A connected network of doctors and diagnosis is the first step towards an efficient NHS. This was acknowledged and implemented by the government in 2015 when they announced that free Wi-Fi in hospital was crucial if medical treatment and patient experience were to be improved.
A £1 billion input from the Technology Fund should improve connectivity, limit paperwork and help clinicians identify errors and issues more promptly. The elimination of lost paperwork and files can only be a good thing. Lack of efficiency costs the NHS huge amounts of money. Something as simple as a missed appointment sets the NHS back £162 million a year.
Setting up free Wi-Fi allows each medical practitioner to send out reminders and appointment dates to mobile devices. This is far cheaper than the costs of calling each patient personally or resending a letter by traditional mail. In fact, the government hopes that hospitals will be paperless and digital by 2020.
Technological advancements can also help both patients and visitors find their way around a hospital. Often confusing mazes of corridors and badly lit areas, hospitals aren’t the easiest of places to navigate.
Special Wayfinding apps are being launched in many UK hospitals, such as Southport Hospital, to give visitors access to crucial information about how to get from A to B. The app is easy to download to smartphones and could increase staff efficiency as they will not be required to act as tour guides to hospital visitors.
Wi-Fi deployment within hospitals is one way forward but the most up-to-date medical professionals are now also looking to augmented and virtual reality to further healthcare provision.
Last year’s Pokemon trend was quickly embraced by some hospitals who saw it as a way of getting children out of bed and give them the opportunity to interact with other patients in a fun and relevant environment. Unfortunately, the augmented reality app also encouraged those non-patients to enter the environment and was quickly banned in some hospitals, but that’s a different discussion.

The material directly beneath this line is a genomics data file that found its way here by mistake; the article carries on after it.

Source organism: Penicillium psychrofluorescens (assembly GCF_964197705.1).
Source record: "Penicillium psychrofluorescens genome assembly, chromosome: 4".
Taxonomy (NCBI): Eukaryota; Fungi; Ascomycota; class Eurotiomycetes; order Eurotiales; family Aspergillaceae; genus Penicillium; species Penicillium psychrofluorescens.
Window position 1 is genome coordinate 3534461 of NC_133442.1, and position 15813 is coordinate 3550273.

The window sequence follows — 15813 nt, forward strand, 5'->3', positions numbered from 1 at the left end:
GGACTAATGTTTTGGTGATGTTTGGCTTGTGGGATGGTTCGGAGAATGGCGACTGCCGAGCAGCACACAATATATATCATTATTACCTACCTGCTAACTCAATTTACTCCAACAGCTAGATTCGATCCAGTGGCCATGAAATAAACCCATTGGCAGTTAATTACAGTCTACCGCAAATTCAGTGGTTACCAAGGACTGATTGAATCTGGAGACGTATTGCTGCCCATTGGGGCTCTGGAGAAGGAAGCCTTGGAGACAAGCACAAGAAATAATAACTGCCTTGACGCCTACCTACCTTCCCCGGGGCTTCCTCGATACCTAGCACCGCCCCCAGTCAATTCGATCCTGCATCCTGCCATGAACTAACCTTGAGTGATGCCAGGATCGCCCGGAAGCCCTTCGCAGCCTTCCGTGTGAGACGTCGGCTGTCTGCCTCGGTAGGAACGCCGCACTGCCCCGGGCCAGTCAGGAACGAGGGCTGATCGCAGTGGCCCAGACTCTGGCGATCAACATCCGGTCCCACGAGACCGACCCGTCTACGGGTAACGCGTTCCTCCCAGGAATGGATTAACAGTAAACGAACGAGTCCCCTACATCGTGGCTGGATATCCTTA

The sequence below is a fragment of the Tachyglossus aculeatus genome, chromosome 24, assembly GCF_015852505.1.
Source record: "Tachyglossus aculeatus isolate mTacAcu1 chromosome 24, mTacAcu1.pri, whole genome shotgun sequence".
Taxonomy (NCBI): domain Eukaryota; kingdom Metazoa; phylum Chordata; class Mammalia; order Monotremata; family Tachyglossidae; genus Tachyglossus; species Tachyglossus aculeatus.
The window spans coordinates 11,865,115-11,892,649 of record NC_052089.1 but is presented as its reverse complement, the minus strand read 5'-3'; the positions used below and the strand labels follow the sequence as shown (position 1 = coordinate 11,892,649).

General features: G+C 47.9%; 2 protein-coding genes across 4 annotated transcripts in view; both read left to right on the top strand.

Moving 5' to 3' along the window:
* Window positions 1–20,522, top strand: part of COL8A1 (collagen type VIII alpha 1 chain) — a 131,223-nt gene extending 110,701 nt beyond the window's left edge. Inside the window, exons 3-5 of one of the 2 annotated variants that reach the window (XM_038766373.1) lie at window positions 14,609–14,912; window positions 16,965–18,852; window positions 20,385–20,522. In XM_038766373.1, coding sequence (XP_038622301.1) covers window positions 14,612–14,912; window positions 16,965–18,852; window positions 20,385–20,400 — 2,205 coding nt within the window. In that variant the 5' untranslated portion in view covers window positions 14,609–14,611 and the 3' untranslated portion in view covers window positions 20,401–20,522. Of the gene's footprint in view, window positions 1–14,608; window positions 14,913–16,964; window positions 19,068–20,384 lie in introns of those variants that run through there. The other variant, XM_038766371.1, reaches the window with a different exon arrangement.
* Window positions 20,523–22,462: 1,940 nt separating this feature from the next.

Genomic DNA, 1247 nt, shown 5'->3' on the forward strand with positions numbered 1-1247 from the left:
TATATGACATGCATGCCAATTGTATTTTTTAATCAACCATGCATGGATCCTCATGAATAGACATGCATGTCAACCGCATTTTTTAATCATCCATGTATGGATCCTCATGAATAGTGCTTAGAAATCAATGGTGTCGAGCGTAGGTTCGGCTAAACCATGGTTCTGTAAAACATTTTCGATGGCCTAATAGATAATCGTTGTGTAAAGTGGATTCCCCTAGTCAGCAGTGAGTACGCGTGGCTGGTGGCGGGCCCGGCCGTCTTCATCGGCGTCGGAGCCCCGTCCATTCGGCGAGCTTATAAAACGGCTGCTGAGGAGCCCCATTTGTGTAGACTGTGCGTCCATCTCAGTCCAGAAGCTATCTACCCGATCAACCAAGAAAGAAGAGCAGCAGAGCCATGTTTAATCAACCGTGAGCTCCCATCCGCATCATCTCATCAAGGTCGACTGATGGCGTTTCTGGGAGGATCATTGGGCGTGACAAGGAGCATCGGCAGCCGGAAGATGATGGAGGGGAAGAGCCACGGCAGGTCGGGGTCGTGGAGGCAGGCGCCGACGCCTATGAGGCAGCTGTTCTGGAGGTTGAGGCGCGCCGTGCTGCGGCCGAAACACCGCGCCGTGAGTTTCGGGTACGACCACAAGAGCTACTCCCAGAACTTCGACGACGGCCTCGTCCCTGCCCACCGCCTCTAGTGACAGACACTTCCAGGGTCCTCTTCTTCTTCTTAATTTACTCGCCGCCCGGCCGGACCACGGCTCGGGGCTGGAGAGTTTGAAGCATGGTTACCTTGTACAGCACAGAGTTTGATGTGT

Other AR apps being embraced by UK healthcare establishments include those that help patients get vital news and data once they are within the hospitals’ four walls. Northampton General Hospital launched its own AR app in response to the increasing number of customers who were consuming their information digitally.
At the time, head of communications Sally-Anne Watts said: “We know a growing number of our patients and staff want to keep up to date with hospital news using their mobile devices. It adds to, rather than replaces, all the ways we currently communicate with our staff and patients. And once someone has downloaded the app we can keep in touch with them when we need to with important messages, like the headlines you might receive from a news app.”
In May it was announced that an AR app, which seeks to help reassure children as they pass through the hospital system, had been awarded £50,000 in funding. The app is being developed by Corporation Pop as an avatar on a patient’s virtual guide, giving them details of their experience and in turn reducing anxiety for the youngest visitors to hospital. In addition, an NHS app developed by King’s College hopes to take the fear out of MRI scans for their young visitors with a similar format and design.
Other AR products being utilised in a healthcare environment include the Phillips IntelliVue Guardian System which monitors a patient’s vital statistics in the US. Any discrepancies in these are quickly sent onto the doctor who can intervene quickly and efficiently.
The EyeDecide app hopes to do the same for an ophthalmologist and their patients. The AR device simulates the effect of specific conditions on a patient, allowing the latter to describe exactly what is going on with their vision allowing quicker diagnosis and treatment. And, for anyone who has ever had issues with blood being taken, the AccuVein helps detect veins and shows them on top of the skin. This can help avoid painful multiple attempts to draw blood. A success for doctors and patients alike.
Virtual reality is also slowly making its way onto the healthcare scene. The aforementioned Kings College London has been developing VR headsets for their young visitors when they are having an MRI scan. VR ‘space’ and ‘aqua’ helmets are currently being trialled on those young patients who need an anesthetic before a scan. So far they have been a huge success.
Other reports have shown how VR can help paralysed patients with their rehabilitation using the technologies combined to create a physical environment, such as a football match. Doctors are also using VR as a training tool, allowing students from around the world to watch an operation whilst simultaneously seeing inside the human body for a true sense of what’s happening.
As the NHS attempts to cut costs and improve efficiency (as well as maintain and retain staffing levels), technological investments can only be seen as a good thing. Without it the NHS may not survive.
Sourced from Gavin Wheeldon, CEO, Purple